Unveiling Cosmetic Safety Risks: Regulatory Gaps and Vulnerable Groups

Unveiling Cosmetic Safety Risks: Regulatory Gaps and Vulnerable Groups

The complex world of cosmetic safety, where the allure of beauty products conceals a potential hazard: companies can incorporate a myriad of ingredients, and the Food and Drug Administration (FDA) has limited authority to intervene.[1] This regulatory gap raises concerns about the safety of cosmetic products, particularly for vulnerable groups such as pregnant women, children, economically at-risk individuals, those residing in geographically at-risk areas, individuals with limited English proficiency, and different racial groups. These populations may be more susceptible to the adverse effects of certain chemicals found in cosmetics. In this article, we delve into the inherent dangers of unrestricted cosmetic formulation and explore how the introduction of the MoCRA (The Modernization of Cosmetics Regulation Act) can transform the regulatory landscape, offering a solution to ensure the safety of cosmetics for all, with a particular emphasis on protecting the well-being of these vulnerable groups.[2]

Before you buy any skin care products, it is important to know your Baumann Skin Type so you can make informed decisions based on science, preferences, and budget.


Nurturing Life: Safeguarding Maternal Wellness through Thoughtful Cosmetic Choices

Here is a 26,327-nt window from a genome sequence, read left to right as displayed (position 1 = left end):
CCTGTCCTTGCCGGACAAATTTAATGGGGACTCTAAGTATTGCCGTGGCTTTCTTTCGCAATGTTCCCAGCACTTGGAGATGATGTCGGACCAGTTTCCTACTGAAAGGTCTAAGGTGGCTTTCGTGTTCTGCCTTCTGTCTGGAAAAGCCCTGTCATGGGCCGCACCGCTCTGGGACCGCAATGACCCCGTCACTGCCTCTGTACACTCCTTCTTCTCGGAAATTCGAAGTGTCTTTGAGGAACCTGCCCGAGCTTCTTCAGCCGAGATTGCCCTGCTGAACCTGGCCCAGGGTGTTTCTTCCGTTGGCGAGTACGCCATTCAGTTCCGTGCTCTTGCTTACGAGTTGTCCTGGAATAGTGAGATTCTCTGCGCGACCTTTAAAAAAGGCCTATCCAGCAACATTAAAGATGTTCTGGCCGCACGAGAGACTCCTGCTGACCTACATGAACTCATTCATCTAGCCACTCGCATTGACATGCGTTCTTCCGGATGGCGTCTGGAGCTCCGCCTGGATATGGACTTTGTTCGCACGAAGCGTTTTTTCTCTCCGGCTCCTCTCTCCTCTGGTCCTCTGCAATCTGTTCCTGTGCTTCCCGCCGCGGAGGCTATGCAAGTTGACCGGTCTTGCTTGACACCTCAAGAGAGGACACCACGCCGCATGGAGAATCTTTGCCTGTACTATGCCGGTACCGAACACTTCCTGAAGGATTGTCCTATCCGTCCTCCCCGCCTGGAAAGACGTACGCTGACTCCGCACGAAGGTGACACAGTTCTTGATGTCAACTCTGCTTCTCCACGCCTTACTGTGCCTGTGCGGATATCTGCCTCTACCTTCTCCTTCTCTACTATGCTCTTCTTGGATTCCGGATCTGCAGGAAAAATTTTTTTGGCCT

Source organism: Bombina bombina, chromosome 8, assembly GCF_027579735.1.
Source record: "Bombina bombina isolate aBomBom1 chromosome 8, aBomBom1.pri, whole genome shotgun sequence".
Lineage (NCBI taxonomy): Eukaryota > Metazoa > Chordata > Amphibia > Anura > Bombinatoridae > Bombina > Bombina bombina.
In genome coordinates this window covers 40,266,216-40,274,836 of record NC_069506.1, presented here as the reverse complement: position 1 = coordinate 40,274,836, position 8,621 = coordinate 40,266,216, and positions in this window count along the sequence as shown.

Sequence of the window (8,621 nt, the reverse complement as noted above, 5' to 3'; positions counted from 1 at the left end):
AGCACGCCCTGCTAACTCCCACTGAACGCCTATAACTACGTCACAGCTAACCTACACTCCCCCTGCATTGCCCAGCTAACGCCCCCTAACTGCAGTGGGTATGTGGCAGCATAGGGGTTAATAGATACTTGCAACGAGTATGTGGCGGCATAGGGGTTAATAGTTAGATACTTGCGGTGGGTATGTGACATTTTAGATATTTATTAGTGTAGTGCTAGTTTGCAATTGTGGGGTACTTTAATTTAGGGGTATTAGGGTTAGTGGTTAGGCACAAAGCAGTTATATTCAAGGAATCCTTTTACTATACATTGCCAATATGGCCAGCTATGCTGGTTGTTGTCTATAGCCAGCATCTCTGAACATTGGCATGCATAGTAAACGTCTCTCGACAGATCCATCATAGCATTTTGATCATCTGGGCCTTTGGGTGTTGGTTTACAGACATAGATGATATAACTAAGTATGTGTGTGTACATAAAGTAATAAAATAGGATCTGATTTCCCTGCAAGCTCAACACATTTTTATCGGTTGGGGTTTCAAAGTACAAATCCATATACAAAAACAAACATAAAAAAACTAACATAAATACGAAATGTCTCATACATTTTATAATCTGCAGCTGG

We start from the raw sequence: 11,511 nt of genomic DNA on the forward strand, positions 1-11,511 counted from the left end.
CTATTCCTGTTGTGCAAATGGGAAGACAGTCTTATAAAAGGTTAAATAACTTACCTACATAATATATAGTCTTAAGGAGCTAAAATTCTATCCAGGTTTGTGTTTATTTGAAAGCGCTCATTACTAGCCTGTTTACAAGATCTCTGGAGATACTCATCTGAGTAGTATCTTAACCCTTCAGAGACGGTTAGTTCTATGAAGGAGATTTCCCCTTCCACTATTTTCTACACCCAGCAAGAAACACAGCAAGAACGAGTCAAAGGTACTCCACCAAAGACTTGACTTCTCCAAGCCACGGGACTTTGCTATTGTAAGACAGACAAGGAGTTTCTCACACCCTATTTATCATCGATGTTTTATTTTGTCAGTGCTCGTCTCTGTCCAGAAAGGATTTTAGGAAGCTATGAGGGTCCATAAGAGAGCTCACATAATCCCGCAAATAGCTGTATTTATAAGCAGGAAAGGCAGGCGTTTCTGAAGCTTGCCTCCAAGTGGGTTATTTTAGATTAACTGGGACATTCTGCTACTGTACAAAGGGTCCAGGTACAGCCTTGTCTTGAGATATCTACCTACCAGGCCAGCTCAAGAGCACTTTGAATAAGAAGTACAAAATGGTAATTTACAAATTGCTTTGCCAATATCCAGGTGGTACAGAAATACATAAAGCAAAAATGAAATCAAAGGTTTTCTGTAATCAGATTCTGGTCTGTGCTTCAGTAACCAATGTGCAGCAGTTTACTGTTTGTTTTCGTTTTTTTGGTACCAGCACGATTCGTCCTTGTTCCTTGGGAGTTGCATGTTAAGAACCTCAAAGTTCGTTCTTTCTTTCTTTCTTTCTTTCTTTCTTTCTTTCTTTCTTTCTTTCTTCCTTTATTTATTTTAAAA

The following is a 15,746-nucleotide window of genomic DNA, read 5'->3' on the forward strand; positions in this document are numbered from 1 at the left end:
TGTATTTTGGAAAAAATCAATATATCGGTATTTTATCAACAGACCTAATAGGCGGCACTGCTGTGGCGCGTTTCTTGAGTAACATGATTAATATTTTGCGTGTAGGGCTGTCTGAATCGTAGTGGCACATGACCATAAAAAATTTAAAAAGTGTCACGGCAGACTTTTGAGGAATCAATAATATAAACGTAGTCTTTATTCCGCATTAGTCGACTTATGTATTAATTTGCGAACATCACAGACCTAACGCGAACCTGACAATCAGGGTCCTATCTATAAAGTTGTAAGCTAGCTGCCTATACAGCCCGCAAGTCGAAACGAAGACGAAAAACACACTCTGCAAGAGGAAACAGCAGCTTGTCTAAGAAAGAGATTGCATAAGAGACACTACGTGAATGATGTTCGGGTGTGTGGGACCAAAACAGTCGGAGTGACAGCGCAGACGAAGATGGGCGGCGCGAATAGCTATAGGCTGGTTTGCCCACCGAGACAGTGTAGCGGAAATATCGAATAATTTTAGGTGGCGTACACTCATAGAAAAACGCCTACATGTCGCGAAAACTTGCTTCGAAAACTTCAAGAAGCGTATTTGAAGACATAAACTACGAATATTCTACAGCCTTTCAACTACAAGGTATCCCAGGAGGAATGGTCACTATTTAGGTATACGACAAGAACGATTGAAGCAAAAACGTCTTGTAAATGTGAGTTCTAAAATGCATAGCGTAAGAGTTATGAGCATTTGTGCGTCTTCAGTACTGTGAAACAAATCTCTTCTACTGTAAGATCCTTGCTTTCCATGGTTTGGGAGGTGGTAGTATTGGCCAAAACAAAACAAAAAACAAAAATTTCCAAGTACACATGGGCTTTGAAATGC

Pregnancy, a time of heightened sensitivity, requires a meticulous approach to cosmetic choices. According to the American College of Obstetricians and Gynecologists (ACOG), personal care products may contain environmental contaminants that can have lasting effects on reproductive health, emphasizing the need to avoid certain chemicals.[3]Among these, aluminum, beta hydroxy acids (BHA), diethanolamine (DEA), and others pose specific risks. While aluminum is a known neurotoxin, BHAs, like salicylic acid, can lead to embryo malformation.[4] DEA, commonly found in hair and body products, has been linked to alterations in sperm structure. These findings underscore the importance of scrutinizing ingredient lists to minimize exposure during this critical period.


Guardians of Innocence: Navigating the Delicate World of Children and Cosmetics

Children, owing to their distinctive vulnerabilities, demand meticulous consideration when engaging with cosmetics. Their petite body size, developing organs, and nascent immune systems render them inherently more susceptible to the harmful effects of toxicants. Numerous studies underscore the prevalence of neurodevelopmental concerns and ingestion hazards linked to children's makeup and body products.[5] A particularly alarming revelation emerged in 2019 when Claire's, a popular retailer targeting young girls, voluntarily recalled a makeup set[6]. This decision followed the detection of asbestos by the Food and Drug Administration, a substance that poses severe health risks. Such incidents underscore the critical importance of stringent regulatory measures and heightened consumer awareness to shield our young ones from potential harm in the realm of cosmetics.

racial disparities

Racial Disparities in Cosmetic Chemical Exposure

Personal care products exhibit a multitude of variations, dictated not only by their intended purpose but also by the target demographic.[7] Take hair products, for instance—their formulations diverge significantly based on the type of hair they are designed for, thereby contributing to exacerbated exposure and disease disparities, particularly across different racial groups. Black women, in particular, encounter potential exposure to an array of hazardous chemicals through the use of hair products, many of which are identified as endocrine disruptors—substances that disrupt the body's hormonal balance, including estrogen.[8]